When a new real estate investor wants to make an offer on their first fix-and-flip deal, a big issue comes up:
How much should they offer? And beyond that, what’s the maximum price before the purchase no longer makes sense?
Investors can get caught up in the excitement of a property listed at a low price. But not all of these properties are good deals. So how can you take emotion out of the equation and determine your offer from a financial standpoint?
Whether it is your first flip or you’re a seasoned pro, finding your maximum allowable offer is essential to securing a deal that covers all costs and turns a profit.
Here are seven simple steps to calculate your maximum allowable offer.
1: Take a tour of the property
I purchase over 100 houses each year, and I always tour every property before I make my offer (or at least before signing the contract). It’s vital to see exactly what type of property you have, so you can compare the home to others in the area and understand how much repair work is needed.
2: Determine your after-repair value (ARV)
Use MLS, Zillow, and Geodata Plus to arrive at an exact resale price. This is an exact number, not a range. The ARV is the number you will work back from to arrive at your maximum allowable offer. Take into consideration location, school district, square footage, and lot size.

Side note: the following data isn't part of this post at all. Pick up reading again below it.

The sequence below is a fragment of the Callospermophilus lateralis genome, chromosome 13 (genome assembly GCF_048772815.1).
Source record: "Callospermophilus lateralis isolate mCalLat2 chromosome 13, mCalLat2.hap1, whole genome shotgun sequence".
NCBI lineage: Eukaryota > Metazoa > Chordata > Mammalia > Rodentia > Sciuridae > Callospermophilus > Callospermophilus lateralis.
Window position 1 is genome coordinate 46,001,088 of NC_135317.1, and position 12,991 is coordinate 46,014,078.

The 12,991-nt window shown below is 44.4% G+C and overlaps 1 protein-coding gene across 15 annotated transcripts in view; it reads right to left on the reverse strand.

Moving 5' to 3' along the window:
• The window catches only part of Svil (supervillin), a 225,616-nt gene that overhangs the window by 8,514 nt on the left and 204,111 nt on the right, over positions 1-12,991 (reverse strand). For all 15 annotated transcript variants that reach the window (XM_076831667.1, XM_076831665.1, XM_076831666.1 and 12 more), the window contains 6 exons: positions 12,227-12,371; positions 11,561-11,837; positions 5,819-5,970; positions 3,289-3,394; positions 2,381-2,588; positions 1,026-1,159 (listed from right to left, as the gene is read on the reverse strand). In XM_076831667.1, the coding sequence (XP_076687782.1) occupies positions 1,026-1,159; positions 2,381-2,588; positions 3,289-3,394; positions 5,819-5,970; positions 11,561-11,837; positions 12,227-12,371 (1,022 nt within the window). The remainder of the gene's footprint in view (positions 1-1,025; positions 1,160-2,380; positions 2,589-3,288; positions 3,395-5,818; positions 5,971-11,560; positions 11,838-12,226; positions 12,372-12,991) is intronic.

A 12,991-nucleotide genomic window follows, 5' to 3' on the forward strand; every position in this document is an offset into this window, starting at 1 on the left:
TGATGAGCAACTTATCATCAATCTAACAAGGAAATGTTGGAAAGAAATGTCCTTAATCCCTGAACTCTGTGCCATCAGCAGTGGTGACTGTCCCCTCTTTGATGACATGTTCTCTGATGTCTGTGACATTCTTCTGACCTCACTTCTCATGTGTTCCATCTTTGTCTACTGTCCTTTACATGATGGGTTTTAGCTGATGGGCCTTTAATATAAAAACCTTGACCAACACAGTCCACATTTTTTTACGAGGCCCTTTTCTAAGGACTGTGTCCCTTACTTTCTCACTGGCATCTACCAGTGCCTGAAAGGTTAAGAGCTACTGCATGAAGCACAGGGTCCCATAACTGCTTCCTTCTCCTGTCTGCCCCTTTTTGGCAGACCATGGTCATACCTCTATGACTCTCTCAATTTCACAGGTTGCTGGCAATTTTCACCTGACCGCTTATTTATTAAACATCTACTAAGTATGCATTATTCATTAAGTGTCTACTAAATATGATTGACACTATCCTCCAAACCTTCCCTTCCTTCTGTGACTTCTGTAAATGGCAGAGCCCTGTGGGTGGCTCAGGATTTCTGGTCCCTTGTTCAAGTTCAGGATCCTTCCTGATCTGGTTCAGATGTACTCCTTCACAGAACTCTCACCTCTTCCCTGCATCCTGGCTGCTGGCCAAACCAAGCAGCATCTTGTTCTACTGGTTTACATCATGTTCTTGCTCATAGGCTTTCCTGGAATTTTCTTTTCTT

3: Subtract construction costs
Calculating construction costs was the hardest thing for me to learn. Make sure to work with quality contractors who can help educate you on the cost of different repairs, and don’t be afraid to get multiple estimates.
4: Subtract your profit
Everyone’s idea of what they want to make on a flip is different. With that said, if you attempt to make an astronomical amount of money every time, you won’t get any deals. On the flip side, you might lose money if you work on very tight margins. Speak to people in the industry and find out what an average return looks like to other investors, and start there.
5: Subtract soft costs
Subtract costs for real estate commissions, closing costs, taxes, insurance, utilities, etc. I like to budget for a six-month cycle. Find out your market’s average hold time and budget accordingly.
6: Subtract cost of capital
The best part about investing in real estate is being able to use other people’s money (OPM). You must account for interest, points, recording fees, title fees, and lender legal fees.
7: Calculate your Maximum Allowable Offer
Once you subtract the above mentioned from your after-repair value, you will be left with your maximum allowable offer.
Remember, numbers don’t lie. Don’t tell yourself a story to rationalize increasing your offer. This should not be emotional. The key is to be consistent and to make as many offers as possible.